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Shingles is caused by the varicella-zoster virus, which also causes chickenpox. If you had chickenpox as a kid (or adult for that matter), you have the virus. The CDC says 99% of Americans 40 and older had chickenpox – even if they don’t remember it.

Once a person has had chickenpox, the virus lies inactive in nerve tissue. Years later, it may reactivate as shingles (herpes zoster). The Center for Disease Control (CDC) estimates that about one million cases are diagnosed in the United States each year.

As a person’s immunity begins to decline with age, the shingles virus is more and more likely to activate. It’s not a once-in-a-lifetime kind of thing: you can have shingles multiple times.

In a typical shingles case, the skin becomes red, blistered and painful. The rash occurs in a band-like area, usually a region involving a particular affected nerve. Clusters of small bumps become fluid-filled blisters, which later drain and form crusted scabs. The blistering rash is usually limited to a small area on one side of the body, often on the face or torso, but it can also produce typical virus symptoms: chills, fever, upset stomach or headache. In severe cases, the weight of clothing or a passing breeze can cause agony.

If you have shingles, you should get to a doctor to receive anti-viral medicine as soon as possible.


Aside from the pain and discomfort of ordinary shingles, the virus is all too often accompanied by postherpetic neuralgia (PHN), a long-lasting, intense set of symptoms. Manifesting as persistent pain after the shingles rash heals; PHN can last for months or even years. In rare cases, PHN can cause disability and suffering for the rest of the patient’s life.

Studies of pain severity have shown that the long-term pain of PHN exceeds pain scores for childbirth, musculoskeletal pain, osteoarthritis, and chronic cancer pain.

Possible complications of shingles include:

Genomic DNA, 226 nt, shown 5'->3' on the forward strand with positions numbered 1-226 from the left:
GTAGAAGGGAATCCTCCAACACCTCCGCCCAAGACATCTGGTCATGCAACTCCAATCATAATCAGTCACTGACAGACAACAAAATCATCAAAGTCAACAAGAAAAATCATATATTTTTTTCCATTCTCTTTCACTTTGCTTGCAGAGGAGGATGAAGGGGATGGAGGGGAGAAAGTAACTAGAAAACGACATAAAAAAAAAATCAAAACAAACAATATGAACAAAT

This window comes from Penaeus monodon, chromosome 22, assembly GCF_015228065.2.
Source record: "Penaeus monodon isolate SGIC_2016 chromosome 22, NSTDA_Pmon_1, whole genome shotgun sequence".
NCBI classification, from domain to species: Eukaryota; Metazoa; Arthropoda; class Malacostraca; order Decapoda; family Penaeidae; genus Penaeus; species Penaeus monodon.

• Body systems that can be affected include the eyes, nervous system, lungs, liver, and brain.
  • Vision loss. Shingles in or around an eye (ophthalmic shingles) can cause painful eye infections that may result in vision loss.
  • Postherpetic neuralgia. For some people, shingles pain continues long after the blisters have cleared.
  • Neurological problems.
  • Skin infections.

When shingles affects internal organs, it’s a serious complication that requires urgent medical attention. Internal shingles symptoms include:

  • persistent pain
  • fever
  • cough
  • abdominal pain
  • headache


Antiviral drugs (medications used to combat viral infections) are used against the varicella zoster virus. These medications help shorten the course of the illness, decrease its severity, and hasten healing of the skin lesions. They may also help prevent the potential complications sometimes encountered with shingles.

Antiviral medications are most effective when started within 72 hours of the first appearance of the rash. However, in select cases of shingles (e.g., in an immunocompromised person), it can be started after 72 hours.

There are several antiviral medications that can be used, including:

  • acyclovir (Zovirax)
  • famciclovir (Famvir)
  • valacyclovir (Valtrex)

In certain situations, intravenous (IV) antiviral medication may need to be administered.


Given the pain and discomfort of shingles symptoms, as well as the potential complications, preventive treatment is the best way to go. For years, “preventive treatment” meant taking Zostavax, which had a very modest success rate (around 50%) and a typical effectiveness of three years, though by the second and third years the effectiveness was even lower than in the first year.

In October of 2017, CDC approved Shingrix. It takes two injection doses, at least two months apart and the success rate is 99%+. Downsides? There is some redness and swelling for a day or two. Some patients report some initial pain at the injection site.


There is a short list of people who shouldn’t use Shingrix:

  • Pregnant women
  • Immunocompromised individuals
  • Some HIV patients (depends on white blood cell count)

If you think you might fall into one of these groups, you should check with your medical care provider before beginning a Shingrix regimen.


The CDC is very clear about this: even if you have recently taken Zostavax, the benefits of Shingrix are so superior that they recommend you take Shingrix.


Shingrix is a major advancement in the prevention of shingles. Since it is covered under Preventive Care Services by the Health Plan, this is definitely a vaccination worth checking into.